Vatican Says Use of Force by U.S. Can Be Justified
By Sharon LaFraniere
Tuesday, September 25, 2001; Page A14
ASTANA, Kazakhstan, Sept. 24 -- The Vatican's senior spokesman said today that John Paul II understands the United States might need to use force against terrorists as a last resort to protect its people from further harm.
The pope today referred more directly than he has in the past two weeks to allegations that Islamic extremists were responsible for the U.S. attacks. He told a group of artists, scientists and teachers here in the Kazakh capital that the Roman Catholic Church respects "authentic Islam, the Islam that prays." Mentioning acts "of the most recent past" -- taken as a reference to the Sept. 11 attacks -- the pontiff said that "hatred, fanaticism and terrorism profane the name of God."
John Paul's views on the crisis are significant not just because he leads the world's 1 billion Roman Catholics, but also because people of many faiths look to him as a moral compass. His trip to this predominately Muslim nation between Russia and China was a fresh illustration of his popularity. On Sunday, the 81-year-old pontiff drew a crowd of 20,000 to an open-air Mass in a country where Catholics make up less than 2 percent of the 15 million inhabitants. He leaves Tuesday for three days in Armenia.
country has steered clear of conflicts with the Islamic extremists who have troubled other Central Asian nations.
At a news conference today, Nazarbayev repeated that the United States is welcome to use Kazakhstan's military bases and airspace to fight terrorists in Afghanistan. The United States has not requested his country's help, but if it does, "Kazakhstan will answer them positively," he said.
Pope, in Central Asia, Speaks Out Against Any Overzealous Military Response by the U.S.
By MELINDA HENNEBERGER
ASTANA, Kazakhstan, Sept. 23 - At an outdoor Mass attended mostly by Muslims, Pope John Paul II spoke out today against an overzealous military response to terrorist attacks on the United States and said a religious war was a contradiction in terms.
In remarks that seemed to speak to both the United States and Islamic militants, he said that "we must not let what has happened lead to a deepening of divisions" between Muslims and Christians, adding, "Religion must never be used as a reason for conflict."
Though obviously under great physical strain, the 81-year-old pope, who suffers from Parkinson's disease, was forceful in his remarks to the crowd in Motherland Square here, which ended, "With all my heart, I beg God to keep the world in peace."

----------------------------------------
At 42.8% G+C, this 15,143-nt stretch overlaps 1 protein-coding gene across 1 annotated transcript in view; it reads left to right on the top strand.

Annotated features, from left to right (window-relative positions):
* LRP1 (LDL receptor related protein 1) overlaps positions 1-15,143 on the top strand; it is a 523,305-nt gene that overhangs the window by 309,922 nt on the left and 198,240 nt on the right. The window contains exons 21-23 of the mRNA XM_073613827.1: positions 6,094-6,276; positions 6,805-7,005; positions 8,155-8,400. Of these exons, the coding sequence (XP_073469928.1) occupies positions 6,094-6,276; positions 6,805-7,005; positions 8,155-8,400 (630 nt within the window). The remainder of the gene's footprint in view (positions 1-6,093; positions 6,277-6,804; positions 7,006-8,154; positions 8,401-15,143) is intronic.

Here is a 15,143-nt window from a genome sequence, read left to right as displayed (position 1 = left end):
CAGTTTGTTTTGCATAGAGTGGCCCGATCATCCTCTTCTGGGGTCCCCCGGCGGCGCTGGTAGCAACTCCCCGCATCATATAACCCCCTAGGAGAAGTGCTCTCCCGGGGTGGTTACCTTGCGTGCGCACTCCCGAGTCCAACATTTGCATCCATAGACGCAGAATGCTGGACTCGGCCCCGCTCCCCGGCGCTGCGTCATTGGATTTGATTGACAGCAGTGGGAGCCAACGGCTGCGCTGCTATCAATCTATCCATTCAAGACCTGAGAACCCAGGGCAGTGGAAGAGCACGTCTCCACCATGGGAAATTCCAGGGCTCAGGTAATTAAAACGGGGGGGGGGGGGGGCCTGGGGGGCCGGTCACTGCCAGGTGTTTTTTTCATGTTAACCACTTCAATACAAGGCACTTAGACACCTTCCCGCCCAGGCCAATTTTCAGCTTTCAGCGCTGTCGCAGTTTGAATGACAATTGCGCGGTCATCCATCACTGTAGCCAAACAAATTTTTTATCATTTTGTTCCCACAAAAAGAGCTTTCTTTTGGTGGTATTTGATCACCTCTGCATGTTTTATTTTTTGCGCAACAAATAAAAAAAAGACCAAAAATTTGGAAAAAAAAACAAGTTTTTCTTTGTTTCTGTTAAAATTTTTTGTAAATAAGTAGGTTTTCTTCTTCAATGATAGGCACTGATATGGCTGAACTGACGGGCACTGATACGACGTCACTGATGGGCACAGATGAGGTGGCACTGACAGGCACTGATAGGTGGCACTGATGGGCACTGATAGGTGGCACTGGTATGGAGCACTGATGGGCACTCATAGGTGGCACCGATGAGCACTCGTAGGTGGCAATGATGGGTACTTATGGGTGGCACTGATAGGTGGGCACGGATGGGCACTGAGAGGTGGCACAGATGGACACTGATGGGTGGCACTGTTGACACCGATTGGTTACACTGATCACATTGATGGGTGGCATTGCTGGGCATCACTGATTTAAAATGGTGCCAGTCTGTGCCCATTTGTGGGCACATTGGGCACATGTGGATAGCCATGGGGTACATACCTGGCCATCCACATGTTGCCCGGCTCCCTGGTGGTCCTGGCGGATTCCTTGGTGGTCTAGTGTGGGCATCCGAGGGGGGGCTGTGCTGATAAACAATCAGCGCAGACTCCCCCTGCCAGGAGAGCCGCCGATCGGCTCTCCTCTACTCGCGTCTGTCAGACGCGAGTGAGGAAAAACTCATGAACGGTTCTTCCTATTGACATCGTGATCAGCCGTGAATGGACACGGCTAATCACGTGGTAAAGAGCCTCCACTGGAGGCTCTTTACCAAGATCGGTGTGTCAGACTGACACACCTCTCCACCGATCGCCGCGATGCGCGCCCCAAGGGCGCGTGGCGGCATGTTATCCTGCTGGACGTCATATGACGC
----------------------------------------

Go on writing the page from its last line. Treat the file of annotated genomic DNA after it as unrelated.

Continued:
"Certainly there is a risk, and everyone sees it," Dr. Navarro-Valls, the pope's spokesman said. "It's clear there are fears in Kazakhstan about the situation." But he added: "The pope is here to stress that the present situation cannot be interpreted as a conflict between Islam and Christians or between Islam and the Western world. This would be dangerous and does not reflect reality. The pope is trying to stress that Muslims and Christians can live together, work together and pray together as is happening now in Kazakhstan."
Both Muslims and Christians in the crowd of 25,000 about three- quarters Muslim, according to official estimates said there was no real tension here between different brands of believers in this former Soviet republic, all of whom suffered under Stalin and throughout the Soviet era.
They have been through a lot together. A Roman Catholic nun from Slovakia, Sister Magdalena Sumilasova, who is a missionary here, said, "I've heard people who were deported here in Stalinist times say the Kazakh people helped us, gave us bread and a roof, and kept us from dying of hunger." Even she, who is actively pursuing converts, said tensions between religious groups remained relatively low. "Some Orthodox priests have a positive attitude toward us, and some consider us a sect but the people don't see a big difference," she said. Her church also has good relations with local Muslim groups, she said.
And people here of all faiths, and none, said they were moved and frankly amazed that he had come.
One young woman with no religious affiliation said she had traveled 20 hours by bus to see him. Irena Sokoloyskya, a 17-year-old Roman Catholic convert from an Orthodox family, said: "It's a very important thing for our community and our country. Religious people must be only for peace."
A Ukrainian Catholic woman whose parents were deported here in 1936 said she never thought that she would see the day when she could pray in the open, let alone in the town square with the pope himself. "It's the joy of our lives to the see the Holy Father," said Nina Snezhko, 58, near tears. "Now I can die in peace."
"When I was young," she said, "my prayer had to be a big secret. It was dangerous to be a Catholic or to be a religious person. But we have our own church now, and it is wonderful." The Ukrainian Catholics follow an Eastern rite liturgy but are loyal to the pope. In her parish in Taincha, she said, Muslim friends are invited to their holiday events and vice versa.
The number of Catholics here is shrinking, though. About 200,000 of the half million Roman Catholics who lived here have gone back to Poland, Germany or Ukraine since Kazakhstan became independent in 1991.
Some Muslims in the crowd said the pope transcends differences between faiths, and one mentioned approvingly that he was the first pope to visit a mosque.
Tuleghen Tansyupaeyer, a 35- year-old Muslim, said that he, a little like the pope, had come here partly in response to the international situation. "What happened in America is a disaster for everyone Muslims, Christians," he said.